edna st vincent millay
Edna St. Vincent Millay
  • 1892-1950
  • American writer and feminist
  • Lived mostly in NYC during her career as a writer
  • Won the Pulitzer Prize for Poetry
  • Arguably the best sonnet writer of her time
petrarchan italian sonnets
Petrarchan (Italian) Sonnets

Developed by the Italian writer Francesco Petrarch

This form of sonnet typically addresses:

The subject of women

Often romantic poems

Often exaggerate the perfection of women

petrarchan italian sonnet form
Petrarchan (Italian) Sonnet Form
  • Still 14 lines
  • Broken into 2 parts
    • 1 octave—8 line stanza
    • 1 sestet– 6 line stanza
  • Usually written in iambic pentameter:

˘ / ˘ / ˘ / ˘ / ˘ /

 I will put Chaos into fourteen lines

petrarchan italian sonnet form19
Petrarchan (Italian) Sonnet Form
  • Rhyme Scheme:
    • Octave: a b b a a b b a [introduces problem/desire]
    • Sestet: c d e c d e [comments/provides solution]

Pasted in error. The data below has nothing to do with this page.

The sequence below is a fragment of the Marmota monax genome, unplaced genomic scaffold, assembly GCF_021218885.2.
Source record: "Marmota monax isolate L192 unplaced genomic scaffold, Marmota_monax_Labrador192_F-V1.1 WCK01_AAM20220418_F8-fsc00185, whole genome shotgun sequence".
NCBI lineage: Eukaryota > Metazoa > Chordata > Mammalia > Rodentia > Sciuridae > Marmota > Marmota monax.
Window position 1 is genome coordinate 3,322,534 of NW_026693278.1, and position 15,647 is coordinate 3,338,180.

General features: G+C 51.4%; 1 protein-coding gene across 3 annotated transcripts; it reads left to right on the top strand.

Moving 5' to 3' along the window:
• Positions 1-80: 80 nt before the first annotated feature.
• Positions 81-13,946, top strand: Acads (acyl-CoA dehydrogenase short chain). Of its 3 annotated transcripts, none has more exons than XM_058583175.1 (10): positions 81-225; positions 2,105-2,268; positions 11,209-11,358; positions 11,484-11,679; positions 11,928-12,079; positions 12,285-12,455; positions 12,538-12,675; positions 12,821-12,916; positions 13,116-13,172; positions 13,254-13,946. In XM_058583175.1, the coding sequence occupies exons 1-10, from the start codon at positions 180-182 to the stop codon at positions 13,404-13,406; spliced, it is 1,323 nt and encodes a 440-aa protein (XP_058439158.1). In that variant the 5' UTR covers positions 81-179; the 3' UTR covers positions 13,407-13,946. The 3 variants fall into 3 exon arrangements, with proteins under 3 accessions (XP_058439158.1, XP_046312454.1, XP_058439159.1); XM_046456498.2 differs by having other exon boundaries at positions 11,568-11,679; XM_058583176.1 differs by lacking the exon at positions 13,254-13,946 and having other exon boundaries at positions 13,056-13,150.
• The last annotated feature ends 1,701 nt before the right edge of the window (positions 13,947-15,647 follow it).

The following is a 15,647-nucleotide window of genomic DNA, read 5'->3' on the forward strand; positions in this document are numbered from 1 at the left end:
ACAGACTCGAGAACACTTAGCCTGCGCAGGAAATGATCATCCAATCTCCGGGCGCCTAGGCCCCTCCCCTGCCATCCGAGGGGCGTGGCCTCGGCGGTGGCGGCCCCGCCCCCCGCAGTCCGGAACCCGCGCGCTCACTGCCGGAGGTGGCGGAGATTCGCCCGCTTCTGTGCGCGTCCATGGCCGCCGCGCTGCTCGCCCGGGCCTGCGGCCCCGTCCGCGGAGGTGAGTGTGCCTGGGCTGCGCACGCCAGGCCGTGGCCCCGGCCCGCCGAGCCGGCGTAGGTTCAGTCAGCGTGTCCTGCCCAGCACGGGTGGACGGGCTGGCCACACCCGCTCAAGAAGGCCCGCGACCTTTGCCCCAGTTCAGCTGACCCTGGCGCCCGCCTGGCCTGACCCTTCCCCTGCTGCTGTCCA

OR c d c d c d

Volta:

    • The turn or transition in line 9 which marks a shift in focus or thought
edna st vincent millay20
Edna St. Vincent Millay

I will put Chaos into fourteen linesAnd keep him there; and let him thence escapeIf he be lucky; let him twist, and apeFlood, fire, and demon --- his adroit designsWill strain to nothing in the strict confinesOf this sweet order, where, in pious rape,I hold his essence and amorphous shape,Till he with Order mingles and combines.Past are the hours, the years of our duress,His arrogance, our awful servitude:I have him. He is nothing more nor lessThan something simple not yet understood;I shall not even force him to confess;Or answer. I will only make him good.